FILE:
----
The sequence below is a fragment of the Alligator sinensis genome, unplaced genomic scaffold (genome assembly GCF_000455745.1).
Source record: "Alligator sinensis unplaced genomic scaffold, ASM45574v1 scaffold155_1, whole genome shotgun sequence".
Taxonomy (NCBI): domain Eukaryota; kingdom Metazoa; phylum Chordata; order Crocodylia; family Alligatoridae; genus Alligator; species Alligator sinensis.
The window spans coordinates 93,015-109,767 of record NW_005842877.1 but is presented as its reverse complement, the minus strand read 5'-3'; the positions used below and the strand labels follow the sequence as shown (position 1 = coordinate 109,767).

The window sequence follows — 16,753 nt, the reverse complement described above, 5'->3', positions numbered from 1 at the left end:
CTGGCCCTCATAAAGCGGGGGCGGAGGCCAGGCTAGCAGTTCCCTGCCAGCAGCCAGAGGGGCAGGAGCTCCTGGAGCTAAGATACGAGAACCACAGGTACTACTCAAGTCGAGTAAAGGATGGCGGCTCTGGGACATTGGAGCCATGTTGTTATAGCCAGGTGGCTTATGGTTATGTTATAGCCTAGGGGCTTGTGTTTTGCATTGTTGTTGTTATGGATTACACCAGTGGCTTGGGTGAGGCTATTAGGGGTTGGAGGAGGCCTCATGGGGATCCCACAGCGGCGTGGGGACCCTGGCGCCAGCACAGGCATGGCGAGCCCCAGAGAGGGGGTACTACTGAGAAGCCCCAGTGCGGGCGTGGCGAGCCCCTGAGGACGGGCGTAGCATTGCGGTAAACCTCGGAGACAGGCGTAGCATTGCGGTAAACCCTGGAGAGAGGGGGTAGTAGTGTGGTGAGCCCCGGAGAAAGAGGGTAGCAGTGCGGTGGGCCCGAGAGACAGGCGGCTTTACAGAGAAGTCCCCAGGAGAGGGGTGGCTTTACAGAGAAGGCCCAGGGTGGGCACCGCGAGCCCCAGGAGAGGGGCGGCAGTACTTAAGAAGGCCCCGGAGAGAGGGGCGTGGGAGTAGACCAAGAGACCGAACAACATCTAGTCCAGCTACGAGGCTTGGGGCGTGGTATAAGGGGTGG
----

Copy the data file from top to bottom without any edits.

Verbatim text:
The sequence below is a fragment of the Alligator sinensis genome, unplaced genomic scaffold (genome assembly GCF_000455745.1).
Source record: "Alligator sinensis unplaced genomic scaffold, ASM45574v1 scaffold155_1, whole genome shotgun sequence".
Taxonomy (NCBI): domain Eukaryota; kingdom Metazoa; phylum Chordata; order Crocodylia; family Alligatoridae; genus Alligator; species Alligator sinensis.
The window spans coordinates 93,015-109,767 of record NW_005842877.1 but is presented as its reverse complement, the minus strand read 5'-3'; the positions used below and the strand labels follow the sequence as shown (position 1 = coordinate 109,767).

The window sequence follows — 16,753 nt, the reverse complement described above, 5'->3', positions numbered from 1 at the left end:
CTGGCCCTCATAAAGCGGGGGCGGAGGCCAGGCTAGCAGTTCCCTGCCAGCAGCCAGAGGGGCAGGAGCTCCTGGAGCTAAGATACGAGAACCACAGGTACTACTCAAGTCGAGTAAAGGATGGCGGCTCTGGGACATTGGAGCCATGTTGTTATAGCCAGGTGGCTTATGGTTATGTTATAGCCTAGGGGCTTGTGTTTTGCATTGTTGTTGTTATGGATTACACCAGTGGCTTGGGTGAGGCTATTAGGGGTTGGAGGAGGCCTCATGGGGATCCCACAGCGGCGTGGGGACCCTGGCGCCAGCACAGGCATGGCGAGCCCCAGAGAGGGGGTACTACTGAGAAGCCCCAGTGCGGGCGTGGCGAGCCCCTGAGGACGGGCGTAGCATTGCGGTAAACCTCGGAGACAGGCGTAGCATTGCGGTAAACCCTGGAGAGAGGGGGTAGTAGTGTGGTGAGCCCCGGAGAAAGAGGGTAGCAGTGCGGTGGGCCCGAGAGACAGGCGGCTTTACAGAGAAGTCCCCAGGAGAGGGGTGGCTTTACAGAGAAGGCCCAGGGTGGGCACCGCGAGCCCCAGGAGAGGGGCGGCAGTACTTAAGAAGGCCCCGGAGAGAGGGGCGTGGGAGTAGACCAAGAGACCGAACAACATCTAGTCCAGCTACGAGGCTTGGGGCGTGGTATAAGGGGTGG